CfP: Celebrate! Commemorate! Parade! Festival Economy Then and Now

Cora Gaebel's picture

Call for Papers:

 

Celebrate! Commemorate! Parade!

Festival Economy Then and Now

 

A Workshop held at the University of Cologne

 

Humans celebrate and probably always did. In most cases, money or similar values are invested in these festivals; occasionally, these investments exceed the means of the investors, be they individuals or entities such as temples and states. Potlatches come to mind, prominently described for the Kwakwaka’wakw (‘Kwakiutl’) by Franz Boas. Festivals such as pride parades, Hindu chariot festivals, and carnivals draw thousands, sometimes even millions of visitors. Similarly, many festivals were celebrated in antiquity, from the Dionysia in ancient Greece to the Festival of the Valley in Thebes (Egypt). These festivals were an integral part of the calendar and demonstrated the prosperity and significance of both the temples and the state.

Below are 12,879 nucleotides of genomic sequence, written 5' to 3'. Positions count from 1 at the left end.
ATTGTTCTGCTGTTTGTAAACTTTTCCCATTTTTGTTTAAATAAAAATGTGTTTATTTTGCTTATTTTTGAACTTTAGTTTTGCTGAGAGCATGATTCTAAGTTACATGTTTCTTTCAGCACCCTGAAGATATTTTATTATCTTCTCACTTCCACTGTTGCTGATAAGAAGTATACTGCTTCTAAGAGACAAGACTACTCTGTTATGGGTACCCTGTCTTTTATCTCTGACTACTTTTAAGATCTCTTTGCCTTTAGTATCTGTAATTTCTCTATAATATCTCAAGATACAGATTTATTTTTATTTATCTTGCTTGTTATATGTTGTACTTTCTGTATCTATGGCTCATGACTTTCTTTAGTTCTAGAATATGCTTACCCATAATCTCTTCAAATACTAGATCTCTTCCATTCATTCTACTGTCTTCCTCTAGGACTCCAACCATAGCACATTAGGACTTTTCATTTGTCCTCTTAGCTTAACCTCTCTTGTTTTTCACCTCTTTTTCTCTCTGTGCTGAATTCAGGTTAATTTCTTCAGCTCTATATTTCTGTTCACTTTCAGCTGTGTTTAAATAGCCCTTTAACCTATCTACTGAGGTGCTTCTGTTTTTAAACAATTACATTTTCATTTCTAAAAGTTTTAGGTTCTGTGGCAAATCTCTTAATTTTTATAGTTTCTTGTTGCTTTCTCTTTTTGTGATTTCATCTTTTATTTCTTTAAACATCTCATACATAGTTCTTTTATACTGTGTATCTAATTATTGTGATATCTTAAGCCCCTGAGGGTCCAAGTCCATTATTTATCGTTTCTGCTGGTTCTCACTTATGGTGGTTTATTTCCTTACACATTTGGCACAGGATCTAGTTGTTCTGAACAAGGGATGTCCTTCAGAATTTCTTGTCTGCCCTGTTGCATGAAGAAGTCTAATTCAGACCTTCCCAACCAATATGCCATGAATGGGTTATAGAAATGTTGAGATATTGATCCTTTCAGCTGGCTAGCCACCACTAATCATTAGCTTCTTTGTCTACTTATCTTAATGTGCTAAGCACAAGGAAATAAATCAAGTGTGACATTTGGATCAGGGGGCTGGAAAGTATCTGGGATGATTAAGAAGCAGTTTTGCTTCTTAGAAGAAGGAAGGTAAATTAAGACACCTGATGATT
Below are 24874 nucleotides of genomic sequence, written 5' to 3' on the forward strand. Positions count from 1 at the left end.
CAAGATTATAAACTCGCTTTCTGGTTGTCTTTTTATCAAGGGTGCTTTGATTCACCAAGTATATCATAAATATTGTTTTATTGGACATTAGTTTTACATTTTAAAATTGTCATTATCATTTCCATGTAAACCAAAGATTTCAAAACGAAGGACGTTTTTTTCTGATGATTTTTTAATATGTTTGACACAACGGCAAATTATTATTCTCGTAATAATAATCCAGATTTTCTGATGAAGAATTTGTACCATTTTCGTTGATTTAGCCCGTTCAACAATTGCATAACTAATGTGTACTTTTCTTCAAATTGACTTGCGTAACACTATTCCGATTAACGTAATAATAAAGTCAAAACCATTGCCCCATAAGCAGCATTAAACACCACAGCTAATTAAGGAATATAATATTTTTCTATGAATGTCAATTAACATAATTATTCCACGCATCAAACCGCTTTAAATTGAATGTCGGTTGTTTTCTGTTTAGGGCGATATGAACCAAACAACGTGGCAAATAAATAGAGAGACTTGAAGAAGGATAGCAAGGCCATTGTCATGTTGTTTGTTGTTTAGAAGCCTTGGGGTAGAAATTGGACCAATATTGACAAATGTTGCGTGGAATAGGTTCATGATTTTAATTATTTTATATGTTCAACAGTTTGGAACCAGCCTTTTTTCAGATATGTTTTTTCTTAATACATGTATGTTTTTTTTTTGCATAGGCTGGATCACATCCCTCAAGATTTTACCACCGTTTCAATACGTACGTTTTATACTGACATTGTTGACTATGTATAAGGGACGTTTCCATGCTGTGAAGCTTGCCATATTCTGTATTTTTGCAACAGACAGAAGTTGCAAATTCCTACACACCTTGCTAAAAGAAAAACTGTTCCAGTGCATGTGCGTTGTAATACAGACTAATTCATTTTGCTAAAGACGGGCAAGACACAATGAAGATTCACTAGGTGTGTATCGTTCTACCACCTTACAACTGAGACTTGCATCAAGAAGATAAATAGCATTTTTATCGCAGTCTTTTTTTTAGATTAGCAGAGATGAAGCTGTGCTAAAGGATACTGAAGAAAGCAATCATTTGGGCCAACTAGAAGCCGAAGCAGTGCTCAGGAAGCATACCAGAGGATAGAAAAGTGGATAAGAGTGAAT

These and related issues spanning various times and regions of the world will be discussed during a one-day workshop at the University of Cologne on June 28, 2019. We invite proposals from young and established scholars who work on economic dimensions of religious and non-religious festivals such as celebrations and holidays, rituals and commemorations, carnivals, processions, and parades. The workshop aims to initiate a discussion on festival economy and to establish an interdisciplinary cooperation in the economic study of festivals.

 

Scholars interested in participating in this workshop on festival economy should submit an abstract (c. 200 words) and a brief bio statement (c. 50 words) to festivaleconomy@gmail.com by March 17, 2019. We are interested in traditional forms of paper presentations as well as creative formats.

Limited funds for travel expenses (second class/economy tickets within Europe) and accommodation will probably be available. Please indicate in your email whether you would need funding in order to attend the workshop. If there is sufficient interest from the participants, the papers will be published as a special issue of the peer-reviewed Journal of Festive Studies.

 

We are looking forward to reading your abstracts and welcoming you to Cologne!

 

Cora Gaebel (Department of Social and Cultural Anthropology)

Tobias Gutmann (Department for Egyptology)